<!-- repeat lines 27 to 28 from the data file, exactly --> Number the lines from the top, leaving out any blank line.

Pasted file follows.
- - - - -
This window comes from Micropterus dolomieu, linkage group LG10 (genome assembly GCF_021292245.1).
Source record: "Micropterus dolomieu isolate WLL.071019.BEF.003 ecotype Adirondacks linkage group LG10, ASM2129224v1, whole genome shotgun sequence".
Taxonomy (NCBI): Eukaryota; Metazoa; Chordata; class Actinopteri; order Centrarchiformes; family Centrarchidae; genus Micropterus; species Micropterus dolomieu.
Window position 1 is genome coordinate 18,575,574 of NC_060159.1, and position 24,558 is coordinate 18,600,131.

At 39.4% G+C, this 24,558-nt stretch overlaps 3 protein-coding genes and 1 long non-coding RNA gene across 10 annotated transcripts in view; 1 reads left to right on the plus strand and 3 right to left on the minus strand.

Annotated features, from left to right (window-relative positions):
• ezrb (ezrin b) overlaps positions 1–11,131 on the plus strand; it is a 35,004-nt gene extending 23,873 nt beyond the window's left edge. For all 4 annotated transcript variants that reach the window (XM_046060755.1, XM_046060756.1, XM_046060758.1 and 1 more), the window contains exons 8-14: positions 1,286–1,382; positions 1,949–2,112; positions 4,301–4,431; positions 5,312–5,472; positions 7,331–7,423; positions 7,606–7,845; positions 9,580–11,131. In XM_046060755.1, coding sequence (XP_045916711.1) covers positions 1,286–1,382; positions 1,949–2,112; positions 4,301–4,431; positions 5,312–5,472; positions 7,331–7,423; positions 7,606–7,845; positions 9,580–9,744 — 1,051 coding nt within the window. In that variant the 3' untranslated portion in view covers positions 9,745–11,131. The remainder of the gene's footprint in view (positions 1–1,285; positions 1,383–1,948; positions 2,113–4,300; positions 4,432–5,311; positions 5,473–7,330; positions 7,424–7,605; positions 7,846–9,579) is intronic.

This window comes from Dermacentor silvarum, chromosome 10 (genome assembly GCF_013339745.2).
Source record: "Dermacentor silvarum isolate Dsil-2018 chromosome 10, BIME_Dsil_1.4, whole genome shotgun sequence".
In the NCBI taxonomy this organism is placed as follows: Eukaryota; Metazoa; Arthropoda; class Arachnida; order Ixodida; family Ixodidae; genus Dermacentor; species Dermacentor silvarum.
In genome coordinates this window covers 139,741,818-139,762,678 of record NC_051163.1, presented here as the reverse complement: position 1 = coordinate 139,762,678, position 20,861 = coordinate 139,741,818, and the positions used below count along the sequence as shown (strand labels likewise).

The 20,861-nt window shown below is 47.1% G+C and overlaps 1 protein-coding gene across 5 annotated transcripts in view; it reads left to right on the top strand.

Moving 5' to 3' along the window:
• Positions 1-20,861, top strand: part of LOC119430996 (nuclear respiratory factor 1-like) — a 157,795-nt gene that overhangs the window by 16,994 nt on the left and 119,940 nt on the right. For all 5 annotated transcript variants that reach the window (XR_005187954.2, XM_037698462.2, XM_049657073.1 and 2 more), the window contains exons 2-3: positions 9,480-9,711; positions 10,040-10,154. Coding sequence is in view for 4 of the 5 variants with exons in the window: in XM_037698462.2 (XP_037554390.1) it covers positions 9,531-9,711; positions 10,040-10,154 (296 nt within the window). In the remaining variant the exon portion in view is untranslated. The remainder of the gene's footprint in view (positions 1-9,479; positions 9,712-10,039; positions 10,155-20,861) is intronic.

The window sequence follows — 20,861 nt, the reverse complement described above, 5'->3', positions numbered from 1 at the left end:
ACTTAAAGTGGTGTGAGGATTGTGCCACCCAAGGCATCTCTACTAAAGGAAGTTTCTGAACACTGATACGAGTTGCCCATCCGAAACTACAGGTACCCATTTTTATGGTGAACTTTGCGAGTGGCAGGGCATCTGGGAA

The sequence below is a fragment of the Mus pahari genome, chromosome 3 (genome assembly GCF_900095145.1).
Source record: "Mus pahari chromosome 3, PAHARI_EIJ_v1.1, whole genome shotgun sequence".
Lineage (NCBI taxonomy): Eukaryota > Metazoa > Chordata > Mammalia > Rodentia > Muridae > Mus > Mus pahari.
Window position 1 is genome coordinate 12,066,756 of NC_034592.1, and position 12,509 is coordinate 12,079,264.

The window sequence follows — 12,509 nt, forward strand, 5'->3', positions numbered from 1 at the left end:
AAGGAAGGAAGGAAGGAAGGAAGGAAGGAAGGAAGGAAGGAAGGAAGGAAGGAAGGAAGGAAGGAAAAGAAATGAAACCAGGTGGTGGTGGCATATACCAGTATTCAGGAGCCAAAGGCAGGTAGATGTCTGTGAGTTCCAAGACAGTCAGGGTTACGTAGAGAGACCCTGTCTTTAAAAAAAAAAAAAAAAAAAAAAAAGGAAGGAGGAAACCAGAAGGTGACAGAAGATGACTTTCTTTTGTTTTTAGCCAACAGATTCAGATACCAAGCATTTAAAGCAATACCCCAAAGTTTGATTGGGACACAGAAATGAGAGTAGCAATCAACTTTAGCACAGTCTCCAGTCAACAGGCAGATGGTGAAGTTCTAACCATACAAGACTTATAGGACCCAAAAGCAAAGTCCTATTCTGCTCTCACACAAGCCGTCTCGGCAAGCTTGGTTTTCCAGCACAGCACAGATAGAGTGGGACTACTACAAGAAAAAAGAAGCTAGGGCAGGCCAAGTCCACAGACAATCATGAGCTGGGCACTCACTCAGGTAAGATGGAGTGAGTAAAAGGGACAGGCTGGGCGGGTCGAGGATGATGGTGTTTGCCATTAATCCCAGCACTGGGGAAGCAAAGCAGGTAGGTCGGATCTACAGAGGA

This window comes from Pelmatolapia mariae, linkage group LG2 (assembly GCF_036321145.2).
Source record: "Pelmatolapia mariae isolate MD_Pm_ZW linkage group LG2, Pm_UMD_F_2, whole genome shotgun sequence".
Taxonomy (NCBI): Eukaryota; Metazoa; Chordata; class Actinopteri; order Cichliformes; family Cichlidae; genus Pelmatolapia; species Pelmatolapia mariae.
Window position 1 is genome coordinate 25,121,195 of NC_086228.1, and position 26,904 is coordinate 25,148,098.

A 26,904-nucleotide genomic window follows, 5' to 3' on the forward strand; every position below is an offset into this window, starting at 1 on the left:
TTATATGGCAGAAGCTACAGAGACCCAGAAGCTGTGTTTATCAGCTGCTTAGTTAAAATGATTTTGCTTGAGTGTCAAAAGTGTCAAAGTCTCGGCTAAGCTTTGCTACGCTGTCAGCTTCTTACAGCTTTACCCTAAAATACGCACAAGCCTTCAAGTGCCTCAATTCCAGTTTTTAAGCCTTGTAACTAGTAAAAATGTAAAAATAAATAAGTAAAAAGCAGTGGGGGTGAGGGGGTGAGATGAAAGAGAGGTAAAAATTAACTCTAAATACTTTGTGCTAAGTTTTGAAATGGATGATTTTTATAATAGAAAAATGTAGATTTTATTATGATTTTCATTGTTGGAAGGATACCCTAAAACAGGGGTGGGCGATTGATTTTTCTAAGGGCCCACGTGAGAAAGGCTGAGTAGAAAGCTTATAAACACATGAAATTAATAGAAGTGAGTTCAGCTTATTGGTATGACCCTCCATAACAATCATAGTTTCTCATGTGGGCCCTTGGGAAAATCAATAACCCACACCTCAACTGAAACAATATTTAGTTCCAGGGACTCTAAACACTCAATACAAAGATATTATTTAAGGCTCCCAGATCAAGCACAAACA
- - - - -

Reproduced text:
A 26,904-nucleotide genomic window follows, 5' to 3' on the forward strand; every position below is an offset into this window, starting at 1 on the left:
TTATATGGCAGAAGCTACAGAGACCCAGAAGCTGTGTTTATCAGCTGCTTAGTTAAAATGATTTTGCTTGAGTGTCAAAAGTGTCAAAGTCTCGGCTAAGCTTTGCTACGCTGTCAGCTTCTTACAGCTTTACCCTAAAATACGCACAAGCCTTCAAGTGCCTCAATTCCAGTTTTTAAGCCTTGTAACTAGTAAAAATGTAAAAATAAATAAGTAAAAAGCAGTGGGGGTGAGGGGGTGAGATGAAAGAGAGGTAAAAATTAACTCTAAATACTTTGTGCTAAGTTTTGAAATGGATGATTTTTATAATAGAAAAATGTAGATTTTATTATGATTTTCATTGTTGGAAGGATACCCTAAAACAGGGGTGGGCGATTGATTTTTCTAAGGGCCCACGTGAGAAAGGCTGAGTAGAAAGCTTATAAACACATGAAATTAATAGAAGTGAGTTCAGCTTATTGGTATGACCCTCCATAACAATCATAGTTTCTCATGTGGGCCCTTGGGAAAATCAATAACCCACACCTCAACTGAAACAATATTTAGTTCCAGGGACTCTAAACACTCAATACAAAGATATTATTTAAGGCTCCCAGATCAAGCACAAACA